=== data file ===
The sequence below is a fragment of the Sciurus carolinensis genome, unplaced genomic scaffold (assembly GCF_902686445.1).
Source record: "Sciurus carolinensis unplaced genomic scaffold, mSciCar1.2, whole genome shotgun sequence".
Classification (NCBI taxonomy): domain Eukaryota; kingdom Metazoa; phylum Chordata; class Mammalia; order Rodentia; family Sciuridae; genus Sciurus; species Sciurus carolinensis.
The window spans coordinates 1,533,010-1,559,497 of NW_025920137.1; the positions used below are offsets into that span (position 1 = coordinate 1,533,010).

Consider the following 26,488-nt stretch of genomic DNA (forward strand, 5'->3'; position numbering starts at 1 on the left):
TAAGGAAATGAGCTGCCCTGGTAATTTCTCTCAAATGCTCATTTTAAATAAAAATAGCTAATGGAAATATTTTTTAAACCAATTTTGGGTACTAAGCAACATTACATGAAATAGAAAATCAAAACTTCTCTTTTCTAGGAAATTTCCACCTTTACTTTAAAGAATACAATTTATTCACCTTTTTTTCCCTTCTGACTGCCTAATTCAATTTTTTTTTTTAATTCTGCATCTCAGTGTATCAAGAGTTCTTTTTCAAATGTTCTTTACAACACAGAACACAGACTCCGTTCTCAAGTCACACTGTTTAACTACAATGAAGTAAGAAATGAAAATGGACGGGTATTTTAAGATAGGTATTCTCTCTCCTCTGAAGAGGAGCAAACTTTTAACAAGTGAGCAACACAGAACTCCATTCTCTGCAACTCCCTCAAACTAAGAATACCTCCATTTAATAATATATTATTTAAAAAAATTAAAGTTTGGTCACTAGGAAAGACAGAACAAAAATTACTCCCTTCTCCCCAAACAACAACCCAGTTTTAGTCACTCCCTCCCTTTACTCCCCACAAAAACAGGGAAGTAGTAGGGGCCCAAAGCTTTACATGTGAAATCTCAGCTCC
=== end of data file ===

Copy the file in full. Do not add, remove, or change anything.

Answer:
The sequence below is a fragment of the Sciurus carolinensis genome, unplaced genomic scaffold (assembly GCF_902686445.1).
Source record: "Sciurus carolinensis unplaced genomic scaffold, mSciCar1.2, whole genome shotgun sequence".
Classification (NCBI taxonomy): domain Eukaryota; kingdom Metazoa; phylum Chordata; class Mammalia; order Rodentia; family Sciuridae; genus Sciurus; species Sciurus carolinensis.
The window spans coordinates 1,533,010-1,559,497 of NW_025920137.1; the positions used below are offsets into that span (position 1 = coordinate 1,533,010).

Consider the following 26,488-nt stretch of genomic DNA (forward strand, 5'->3'; position numbering starts at 1 on the left):
TAAGGAAATGAGCTGCCCTGGTAATTTCTCTCAAATGCTCATTTTAAATAAAAATAGCTAATGGAAATATTTTTTAAACCAATTTTGGGTACTAAGCAACATTACATGAAATAGAAAATCAAAACTTCTCTTTTCTAGGAAATTTCCACCTTTACTTTAAAGAATACAATTTATTCACCTTTTTTTCCCTTCTGACTGCCTAATTCAATTTTTTTTTTTAATTCTGCATCTCAGTGTATCAAGAGTTCTTTTTCAAATGTTCTTTACAACACAGAACACAGACTCCGTTCTCAAGTCACACTGTTTAACTACAATGAAGTAAGAAATGAAAATGGACGGGTATTTTAAGATAGGTATTCTCTCTCCTCTGAAGAGGAGCAAACTTTTAACAAGTGAGCAACACAGAACTCCATTCTCTGCAACTCCCTCAAACTAAGAATACCTCCATTTAATAATATATTATTTAAAAAAATTAAAGTTTGGTCACTAGGAAAGACAGAACAAAAATTACTCCCTTCTCCCCAAACAACAACCCAGTTTTAGTCACTCCCTCCCTTTACTCCCCACAAAAACAGGGAAGTAGTAGGGGCCCAAAGCTTTACATGTGAAATCTCAGCTCC